Wednesday, February 4, 2009

Welcome to Red Poppy's brand new blog!

We aim for this to be a forum on the power of the pen over the sword, using literature (especially poetry) to create progressive social change. That is the heart of Red Poppy's mission, as described in the header at the top of the blog. We encourage your comments on the posts to come, as we hope this virtual journal will spark active discussions, bringing in interesting insights from readers all over the world. In the coming months we will introduce more contributors to the blog, representing a wide spectrum of voices from leading poets, activists, students, and literature lovers at large.

Why "Pablo Neruda! Presente!"? Because the Chilean Nobel Laureate is our inspiration. Gabriel García Márquez called him “the greatest poet of the twentieth century—in any language.” But not only is his poetry so rich and moving, evocative and stirring, much of his work was aimed at raising the public's political conscience to the realities of the injustices facing not only his Latin America but the entire world.

As he once said, “From the Inca to the Indian, from the Aztec to the contemporary Mexican peasant, our homeland, Ameríca, has magnificent mountains, rivers, deserts and mines rich in minerals. Yet the inhabitants of this generous land live in great poverty. What then should be the poet’s duty?”

Neruda invented a new poetic voice, distinctively Americano, rooted in Latin America’s native cultures and untamed geography. From the first decades of the 20th Century, he wrestled poetry down from the rarified atmosphere of the salon and gave it to the people, a communal voice rooted in oral tradition, fired by raw passion and the struggle for justice. He is one of history’s greatest examples of a soul-rebel who used his pen as his sword in his constant fight for a better world.

At his political core was a populism based on his fundamental belief that the common man, the worker, the poor, deserved a seat at the table as much as anybody else:

…Let us sit down soon to eat
with all those who haven’t eaten;
let us spread great tablecloths,
put salt in the lakes of the world,
set up planetary bakeries,
tables with strawberries in snow,
and a plate like the moon itself
from which we can all eat.

For now I ask no more
than the justice of eating.


(The Great Tablecloth" from Estravagario, translated by Alastair Reid in Extravagaria. New York: Farrar, Straus and Giroux, 1975.)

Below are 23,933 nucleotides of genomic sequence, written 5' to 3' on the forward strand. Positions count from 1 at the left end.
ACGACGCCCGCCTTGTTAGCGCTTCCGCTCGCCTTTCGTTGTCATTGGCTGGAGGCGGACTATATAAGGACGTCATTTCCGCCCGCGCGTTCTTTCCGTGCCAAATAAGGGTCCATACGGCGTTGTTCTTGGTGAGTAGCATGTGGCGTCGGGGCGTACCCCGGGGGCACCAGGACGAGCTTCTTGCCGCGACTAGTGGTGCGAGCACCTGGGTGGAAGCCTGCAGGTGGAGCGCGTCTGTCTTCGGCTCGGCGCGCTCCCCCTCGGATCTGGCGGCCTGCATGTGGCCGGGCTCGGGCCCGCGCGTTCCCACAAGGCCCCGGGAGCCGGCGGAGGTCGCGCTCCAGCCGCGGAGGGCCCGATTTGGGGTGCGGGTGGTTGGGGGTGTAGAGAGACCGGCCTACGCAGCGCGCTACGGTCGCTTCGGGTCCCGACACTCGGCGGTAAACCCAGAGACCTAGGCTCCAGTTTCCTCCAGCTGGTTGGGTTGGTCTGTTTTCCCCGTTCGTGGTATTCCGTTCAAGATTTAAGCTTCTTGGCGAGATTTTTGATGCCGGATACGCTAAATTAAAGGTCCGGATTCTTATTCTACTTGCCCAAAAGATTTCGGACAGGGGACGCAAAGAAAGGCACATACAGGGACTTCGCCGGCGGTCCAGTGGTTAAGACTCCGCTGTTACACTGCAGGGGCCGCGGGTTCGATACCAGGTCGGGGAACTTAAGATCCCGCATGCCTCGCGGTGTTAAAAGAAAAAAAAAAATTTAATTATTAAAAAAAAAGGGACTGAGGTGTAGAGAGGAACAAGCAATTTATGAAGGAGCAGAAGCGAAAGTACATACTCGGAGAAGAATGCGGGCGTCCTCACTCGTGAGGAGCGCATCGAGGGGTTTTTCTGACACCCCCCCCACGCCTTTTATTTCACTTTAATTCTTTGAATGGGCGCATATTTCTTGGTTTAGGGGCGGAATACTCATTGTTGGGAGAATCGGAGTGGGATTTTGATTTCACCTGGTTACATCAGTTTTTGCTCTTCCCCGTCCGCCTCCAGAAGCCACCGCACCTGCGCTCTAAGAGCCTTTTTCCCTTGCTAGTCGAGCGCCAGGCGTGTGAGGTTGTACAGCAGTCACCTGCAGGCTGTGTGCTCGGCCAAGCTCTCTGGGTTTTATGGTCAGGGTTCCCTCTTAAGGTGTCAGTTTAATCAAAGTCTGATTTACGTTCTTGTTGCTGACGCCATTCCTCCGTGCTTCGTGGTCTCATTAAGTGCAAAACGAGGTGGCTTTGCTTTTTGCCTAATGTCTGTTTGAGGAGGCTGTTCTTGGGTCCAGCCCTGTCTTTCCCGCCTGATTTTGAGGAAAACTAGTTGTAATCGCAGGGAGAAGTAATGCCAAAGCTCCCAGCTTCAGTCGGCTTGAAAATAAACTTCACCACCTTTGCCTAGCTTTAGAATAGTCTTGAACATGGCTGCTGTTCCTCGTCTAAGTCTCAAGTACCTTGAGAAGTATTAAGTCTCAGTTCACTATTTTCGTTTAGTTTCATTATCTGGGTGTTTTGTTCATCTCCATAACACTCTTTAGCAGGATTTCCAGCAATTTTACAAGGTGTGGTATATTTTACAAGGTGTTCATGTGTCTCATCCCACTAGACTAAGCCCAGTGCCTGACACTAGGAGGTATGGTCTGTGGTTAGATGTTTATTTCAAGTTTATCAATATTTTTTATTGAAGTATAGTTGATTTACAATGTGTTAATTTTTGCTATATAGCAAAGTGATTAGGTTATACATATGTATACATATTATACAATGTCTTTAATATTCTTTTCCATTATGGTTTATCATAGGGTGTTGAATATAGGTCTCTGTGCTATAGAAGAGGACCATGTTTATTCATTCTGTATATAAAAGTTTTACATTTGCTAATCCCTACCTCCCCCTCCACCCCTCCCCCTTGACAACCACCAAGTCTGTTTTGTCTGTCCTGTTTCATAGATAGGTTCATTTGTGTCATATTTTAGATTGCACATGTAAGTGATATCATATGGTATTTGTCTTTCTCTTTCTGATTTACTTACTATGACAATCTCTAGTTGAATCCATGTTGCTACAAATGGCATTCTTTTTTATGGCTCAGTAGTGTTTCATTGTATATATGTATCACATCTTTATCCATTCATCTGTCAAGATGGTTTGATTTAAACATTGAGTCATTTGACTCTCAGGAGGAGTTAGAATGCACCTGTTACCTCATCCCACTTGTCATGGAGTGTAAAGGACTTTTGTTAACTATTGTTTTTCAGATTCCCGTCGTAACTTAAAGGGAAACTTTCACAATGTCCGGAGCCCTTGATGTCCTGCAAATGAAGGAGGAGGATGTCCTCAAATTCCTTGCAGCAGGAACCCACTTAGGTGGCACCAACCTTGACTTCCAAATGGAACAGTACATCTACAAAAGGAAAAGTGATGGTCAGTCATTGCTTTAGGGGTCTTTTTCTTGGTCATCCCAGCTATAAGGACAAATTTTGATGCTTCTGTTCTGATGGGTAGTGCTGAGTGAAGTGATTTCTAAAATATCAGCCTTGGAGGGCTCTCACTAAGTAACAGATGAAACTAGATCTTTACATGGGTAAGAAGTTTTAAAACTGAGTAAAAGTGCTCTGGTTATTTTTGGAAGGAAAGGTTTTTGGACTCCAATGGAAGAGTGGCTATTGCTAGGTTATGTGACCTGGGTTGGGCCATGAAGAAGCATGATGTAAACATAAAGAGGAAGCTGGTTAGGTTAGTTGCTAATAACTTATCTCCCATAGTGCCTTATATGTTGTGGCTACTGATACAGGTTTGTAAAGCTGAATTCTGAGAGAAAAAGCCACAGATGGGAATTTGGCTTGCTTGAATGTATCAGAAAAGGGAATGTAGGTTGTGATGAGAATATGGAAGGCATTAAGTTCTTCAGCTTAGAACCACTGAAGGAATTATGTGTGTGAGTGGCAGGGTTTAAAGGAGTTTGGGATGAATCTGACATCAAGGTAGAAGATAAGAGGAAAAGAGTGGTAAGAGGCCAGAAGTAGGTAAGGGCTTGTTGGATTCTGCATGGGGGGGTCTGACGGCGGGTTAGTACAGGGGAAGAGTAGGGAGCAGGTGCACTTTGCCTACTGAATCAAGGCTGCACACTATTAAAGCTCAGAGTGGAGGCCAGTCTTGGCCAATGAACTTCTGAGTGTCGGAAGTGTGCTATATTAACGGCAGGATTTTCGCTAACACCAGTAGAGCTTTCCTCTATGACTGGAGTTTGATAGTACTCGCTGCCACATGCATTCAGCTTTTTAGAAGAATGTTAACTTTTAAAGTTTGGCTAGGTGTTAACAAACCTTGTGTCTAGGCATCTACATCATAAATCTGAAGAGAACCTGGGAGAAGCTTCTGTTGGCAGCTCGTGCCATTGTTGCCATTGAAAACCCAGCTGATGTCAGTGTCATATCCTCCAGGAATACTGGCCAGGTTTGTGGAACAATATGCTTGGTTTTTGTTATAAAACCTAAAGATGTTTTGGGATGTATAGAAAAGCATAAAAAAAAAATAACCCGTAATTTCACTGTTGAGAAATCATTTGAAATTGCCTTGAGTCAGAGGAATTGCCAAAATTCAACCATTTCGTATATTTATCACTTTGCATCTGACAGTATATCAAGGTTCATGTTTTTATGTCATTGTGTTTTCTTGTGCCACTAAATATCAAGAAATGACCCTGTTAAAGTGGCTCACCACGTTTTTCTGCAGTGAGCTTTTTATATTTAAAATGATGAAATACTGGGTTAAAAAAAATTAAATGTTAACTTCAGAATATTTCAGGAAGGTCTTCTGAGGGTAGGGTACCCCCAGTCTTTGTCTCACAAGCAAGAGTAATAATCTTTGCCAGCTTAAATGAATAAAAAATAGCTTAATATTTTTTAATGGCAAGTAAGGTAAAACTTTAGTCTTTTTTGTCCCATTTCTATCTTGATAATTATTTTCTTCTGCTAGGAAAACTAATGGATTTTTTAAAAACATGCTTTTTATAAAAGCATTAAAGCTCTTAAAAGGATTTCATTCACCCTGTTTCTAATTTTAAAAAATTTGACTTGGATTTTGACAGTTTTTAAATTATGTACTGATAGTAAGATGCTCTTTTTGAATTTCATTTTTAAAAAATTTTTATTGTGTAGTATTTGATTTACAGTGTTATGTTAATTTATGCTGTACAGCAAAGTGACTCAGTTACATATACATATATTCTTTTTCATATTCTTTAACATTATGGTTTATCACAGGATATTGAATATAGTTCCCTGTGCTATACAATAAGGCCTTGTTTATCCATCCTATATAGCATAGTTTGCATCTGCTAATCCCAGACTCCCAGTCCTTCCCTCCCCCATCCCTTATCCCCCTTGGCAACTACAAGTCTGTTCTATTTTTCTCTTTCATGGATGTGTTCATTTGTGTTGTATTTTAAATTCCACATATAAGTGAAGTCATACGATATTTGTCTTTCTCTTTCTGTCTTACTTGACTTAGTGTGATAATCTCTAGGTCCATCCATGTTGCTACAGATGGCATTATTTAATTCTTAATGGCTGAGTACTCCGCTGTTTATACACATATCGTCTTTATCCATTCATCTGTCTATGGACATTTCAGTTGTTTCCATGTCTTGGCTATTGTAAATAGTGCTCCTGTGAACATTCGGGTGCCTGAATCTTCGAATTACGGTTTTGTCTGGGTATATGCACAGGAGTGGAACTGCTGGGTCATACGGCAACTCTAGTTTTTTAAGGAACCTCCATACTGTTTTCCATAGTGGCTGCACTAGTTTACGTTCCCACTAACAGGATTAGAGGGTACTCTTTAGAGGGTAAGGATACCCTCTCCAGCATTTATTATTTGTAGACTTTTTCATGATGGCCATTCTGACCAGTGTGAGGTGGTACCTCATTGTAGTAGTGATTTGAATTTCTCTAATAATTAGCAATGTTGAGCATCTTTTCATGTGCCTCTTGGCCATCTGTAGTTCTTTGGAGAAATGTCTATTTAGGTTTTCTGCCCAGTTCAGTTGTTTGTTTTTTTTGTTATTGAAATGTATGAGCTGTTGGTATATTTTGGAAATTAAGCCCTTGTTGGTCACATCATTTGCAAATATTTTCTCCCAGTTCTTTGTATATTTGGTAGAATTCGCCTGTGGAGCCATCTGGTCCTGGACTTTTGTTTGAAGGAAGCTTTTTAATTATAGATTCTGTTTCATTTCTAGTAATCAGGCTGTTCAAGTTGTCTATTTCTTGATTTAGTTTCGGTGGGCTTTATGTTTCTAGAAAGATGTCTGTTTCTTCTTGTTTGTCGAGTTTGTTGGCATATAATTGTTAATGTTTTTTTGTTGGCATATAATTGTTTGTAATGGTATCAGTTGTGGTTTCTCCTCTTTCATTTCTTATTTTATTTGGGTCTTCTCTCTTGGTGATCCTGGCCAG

Even as a teenager, Neruda felt the poet’s calling-- el deber del poeta: an obligation, a duty, a debt he owed to give voice to the people through his poetry. He promised a commitment to humanitarianism, using literature to enrich, empower and engage in the pursuit of progressive social change.

Red Poppy is currently creating the first (in any language) feature-length documentary on Neruda's life, poetry, and politics. In 2004 we rushed to have a rough cut ready for the 100th anniversary of his birth. It was a wonderful success, receiving positive reviews from Variety, The San Francisco Chronicle, and others. It was shown at numerous festivals around the world, cultural organizations, and campuses from UCLA to the Grand Rapids Community College (MI) to Yale. It won the 2004 Latin American Studies Association's Award of Merit in Film.

But despite the great reception it received, in our rush to have it finished in time for the Centennial, the film is like a diamond in the rough. We are now polishing it, under the new name "Pablo Neruda: The Poet's Calling." The new version is being directed by the Mexican filmmaker Carlos Bolado, an integral member of the nuevo cine mexicano generation. Carlos was nominated for an Oscar for Best Documentary of 2002 for "Promises," a film about Israeli and Palestinian children, which he directed and edited. His feature "Bajo California" won 7 Ariels, Mexico’s highest cinematic award, including Best Picture of 1999. Early on, he edited "Like Water for Chocolate," and later was an advising editor on "Amores Perros," starring Gael García Bernal. His next feature stars Alec Baldwin. Carlos brings the ideal passion, creativity, and expertise to make our film the lyrical, compelling, powerful, and important art for which we are striving.

But we also need your help to finish this important, powerful project. Red Poppy survives and grows due to the support of hundreds of members, and we hope you'll explore our site, www.redpoppy.net, and dig your hands into the fertile poetic garden we are cultivating. There you can also learn more about Neruda, the film, our other projects, and how you can help.

For now,
Paz, pan, flores y amor,
Mark Eisner, on behalf of the Red Poppy family.

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1 Comments:

Anonymous Anavar said...

I really enjoyed reading your post! Keep up the good work! Greetings

April 20, 2010 5:33 AM  

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